Dealing with Long Femurs

My lifting partners are still recovering from injury or illness, so I went solo to the gym yesterday. It’s been a while since I’ve done lifting on my own.

Last week, I got feedback from a powerlifter on Instagram that my torso is too far forward in my back squats. When I found this detailed article on how to squat with long femurs, I realized that tilting forward is common for people like me with super long legs*.
As I do not have access to a heeled shoe (yet), I made all the other adjustments suggested in the article. Primarily, these were the changes I made:
  1. Worked more high bar – In the past, I had avoided this because I don’t like the feeling of the barbell on my traps
  2. Widened my stance – This technique means that my long leg bones don’t push my butt as far back and subsequently, my torso won’t have to fold as much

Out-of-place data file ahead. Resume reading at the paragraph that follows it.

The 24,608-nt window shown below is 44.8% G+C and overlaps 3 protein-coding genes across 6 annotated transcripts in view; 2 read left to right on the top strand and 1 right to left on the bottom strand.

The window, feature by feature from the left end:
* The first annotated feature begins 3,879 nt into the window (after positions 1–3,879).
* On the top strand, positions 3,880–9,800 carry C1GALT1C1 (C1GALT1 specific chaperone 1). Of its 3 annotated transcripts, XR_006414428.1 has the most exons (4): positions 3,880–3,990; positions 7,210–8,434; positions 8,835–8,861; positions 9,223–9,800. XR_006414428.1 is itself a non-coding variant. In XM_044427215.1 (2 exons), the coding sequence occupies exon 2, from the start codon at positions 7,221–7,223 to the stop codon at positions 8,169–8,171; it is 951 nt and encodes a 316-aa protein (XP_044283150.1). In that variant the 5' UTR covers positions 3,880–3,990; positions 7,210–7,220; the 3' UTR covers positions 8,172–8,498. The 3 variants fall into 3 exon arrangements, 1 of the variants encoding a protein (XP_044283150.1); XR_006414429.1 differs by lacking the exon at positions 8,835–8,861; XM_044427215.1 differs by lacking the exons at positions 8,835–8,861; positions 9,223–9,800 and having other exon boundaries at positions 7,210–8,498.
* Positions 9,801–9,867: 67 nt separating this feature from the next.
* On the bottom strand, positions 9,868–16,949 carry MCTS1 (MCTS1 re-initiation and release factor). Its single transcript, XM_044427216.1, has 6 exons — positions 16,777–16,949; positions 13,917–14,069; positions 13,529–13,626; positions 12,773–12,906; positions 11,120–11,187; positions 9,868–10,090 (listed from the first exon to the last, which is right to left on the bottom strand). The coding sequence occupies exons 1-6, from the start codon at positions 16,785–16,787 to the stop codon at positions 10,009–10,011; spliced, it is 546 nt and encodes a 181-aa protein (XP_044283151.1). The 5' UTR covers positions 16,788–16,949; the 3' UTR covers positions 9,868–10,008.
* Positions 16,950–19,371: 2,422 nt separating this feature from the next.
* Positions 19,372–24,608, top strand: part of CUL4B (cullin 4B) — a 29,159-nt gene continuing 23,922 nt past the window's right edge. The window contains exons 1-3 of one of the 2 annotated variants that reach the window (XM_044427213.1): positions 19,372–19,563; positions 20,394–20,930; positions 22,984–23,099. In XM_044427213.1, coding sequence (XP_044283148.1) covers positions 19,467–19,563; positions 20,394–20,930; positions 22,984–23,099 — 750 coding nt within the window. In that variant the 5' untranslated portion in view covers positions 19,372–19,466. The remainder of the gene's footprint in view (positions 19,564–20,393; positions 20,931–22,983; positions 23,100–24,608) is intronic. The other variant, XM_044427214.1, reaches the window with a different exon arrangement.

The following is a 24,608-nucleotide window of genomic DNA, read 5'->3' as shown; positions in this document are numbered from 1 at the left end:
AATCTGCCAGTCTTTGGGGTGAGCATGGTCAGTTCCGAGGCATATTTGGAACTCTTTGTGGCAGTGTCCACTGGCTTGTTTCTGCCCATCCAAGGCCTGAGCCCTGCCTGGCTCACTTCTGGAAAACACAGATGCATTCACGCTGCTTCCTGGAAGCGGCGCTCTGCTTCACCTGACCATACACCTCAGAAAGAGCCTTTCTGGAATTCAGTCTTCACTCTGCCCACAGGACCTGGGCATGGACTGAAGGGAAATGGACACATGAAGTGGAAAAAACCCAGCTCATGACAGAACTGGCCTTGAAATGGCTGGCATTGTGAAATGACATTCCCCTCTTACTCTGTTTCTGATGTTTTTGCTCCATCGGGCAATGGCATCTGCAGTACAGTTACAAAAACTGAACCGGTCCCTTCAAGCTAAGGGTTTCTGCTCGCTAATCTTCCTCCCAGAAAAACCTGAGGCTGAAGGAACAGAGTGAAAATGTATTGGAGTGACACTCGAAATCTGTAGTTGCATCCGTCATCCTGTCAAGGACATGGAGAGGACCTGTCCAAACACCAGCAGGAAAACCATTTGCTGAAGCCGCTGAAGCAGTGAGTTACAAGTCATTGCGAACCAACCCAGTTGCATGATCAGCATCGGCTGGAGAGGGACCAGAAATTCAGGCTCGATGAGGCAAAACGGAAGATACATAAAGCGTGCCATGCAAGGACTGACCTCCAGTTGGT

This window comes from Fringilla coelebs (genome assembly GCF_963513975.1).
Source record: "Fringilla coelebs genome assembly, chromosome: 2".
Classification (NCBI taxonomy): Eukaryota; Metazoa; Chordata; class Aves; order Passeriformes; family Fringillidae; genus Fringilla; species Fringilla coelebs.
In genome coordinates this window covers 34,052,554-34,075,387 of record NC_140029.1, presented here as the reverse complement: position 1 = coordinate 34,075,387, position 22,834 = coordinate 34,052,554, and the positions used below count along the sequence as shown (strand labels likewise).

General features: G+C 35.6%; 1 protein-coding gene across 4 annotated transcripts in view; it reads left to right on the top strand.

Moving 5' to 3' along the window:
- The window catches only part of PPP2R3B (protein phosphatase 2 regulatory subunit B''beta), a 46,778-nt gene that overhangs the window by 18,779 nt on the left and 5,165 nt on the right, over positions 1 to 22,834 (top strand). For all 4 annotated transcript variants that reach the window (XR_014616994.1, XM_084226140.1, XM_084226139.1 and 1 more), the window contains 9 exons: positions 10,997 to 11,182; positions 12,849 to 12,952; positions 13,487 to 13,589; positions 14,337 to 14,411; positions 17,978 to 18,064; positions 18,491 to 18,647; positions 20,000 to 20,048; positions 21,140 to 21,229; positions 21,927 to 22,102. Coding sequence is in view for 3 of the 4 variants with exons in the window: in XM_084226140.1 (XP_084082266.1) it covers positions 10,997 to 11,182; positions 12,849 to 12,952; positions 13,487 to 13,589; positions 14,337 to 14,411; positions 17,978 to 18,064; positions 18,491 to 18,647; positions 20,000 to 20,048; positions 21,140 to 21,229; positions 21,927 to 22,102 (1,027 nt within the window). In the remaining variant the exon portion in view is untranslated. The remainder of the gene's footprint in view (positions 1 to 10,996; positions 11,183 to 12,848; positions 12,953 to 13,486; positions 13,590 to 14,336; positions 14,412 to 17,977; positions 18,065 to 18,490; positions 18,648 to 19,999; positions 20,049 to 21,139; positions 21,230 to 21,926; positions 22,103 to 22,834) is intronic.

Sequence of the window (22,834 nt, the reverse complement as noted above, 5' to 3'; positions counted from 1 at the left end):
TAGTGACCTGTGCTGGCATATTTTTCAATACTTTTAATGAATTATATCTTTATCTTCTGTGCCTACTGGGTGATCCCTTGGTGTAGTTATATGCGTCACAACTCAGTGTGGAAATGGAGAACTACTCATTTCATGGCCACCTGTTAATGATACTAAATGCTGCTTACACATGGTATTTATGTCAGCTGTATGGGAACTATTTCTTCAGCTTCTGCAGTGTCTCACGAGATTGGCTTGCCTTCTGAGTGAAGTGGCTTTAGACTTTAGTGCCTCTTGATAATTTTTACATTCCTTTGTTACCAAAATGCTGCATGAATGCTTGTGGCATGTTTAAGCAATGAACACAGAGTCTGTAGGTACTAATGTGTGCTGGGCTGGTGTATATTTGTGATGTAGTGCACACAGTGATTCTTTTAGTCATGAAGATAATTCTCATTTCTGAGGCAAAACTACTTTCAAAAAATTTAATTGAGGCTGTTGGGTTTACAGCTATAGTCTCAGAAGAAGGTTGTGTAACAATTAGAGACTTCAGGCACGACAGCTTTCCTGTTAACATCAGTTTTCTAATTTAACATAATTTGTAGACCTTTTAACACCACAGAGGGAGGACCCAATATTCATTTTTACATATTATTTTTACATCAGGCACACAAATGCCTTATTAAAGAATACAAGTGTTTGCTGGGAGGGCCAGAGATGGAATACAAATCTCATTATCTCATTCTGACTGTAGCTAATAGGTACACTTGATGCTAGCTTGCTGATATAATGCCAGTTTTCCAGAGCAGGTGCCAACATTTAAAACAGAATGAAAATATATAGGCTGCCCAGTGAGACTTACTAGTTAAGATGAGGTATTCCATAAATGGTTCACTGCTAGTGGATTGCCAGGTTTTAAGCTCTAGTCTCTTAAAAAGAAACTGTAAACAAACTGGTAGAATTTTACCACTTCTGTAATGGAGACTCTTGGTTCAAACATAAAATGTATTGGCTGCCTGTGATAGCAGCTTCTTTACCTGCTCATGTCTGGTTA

3. Pausing “in the hole” – Taking a beat at the bottom means that I ensure full depth. It may have been that going low bar has caused me not to go as deep as I should.

Here’s a shot from the front:

And another shot from the side, which reveals that torso is more upright:

I also got feedback from the aforementioned powerlifter and she gave me the thumbs up! Of course, I’ll still play around with high bar and low bar. Personally, I prefer to go low bar, but if my overall form requires high bar, then I’ll have to stick with that!

*I wish there were more articles in yoga pertaining to how differing physiology affects weight distribution, alignment or tension. Yoga seems to be steeped in positive thinking and gung-ho attitude that “everyone can do it no matter your body type”, but there is still a necessity for analysis. I assume yoga, being a fairly young “sport” in Western culture, hasn’t had time to develop as much data and knowledge as other traditional sports have. It seems that many yoga instructors often don’t have a strong background in physiology as athlete-turned-trainers would.

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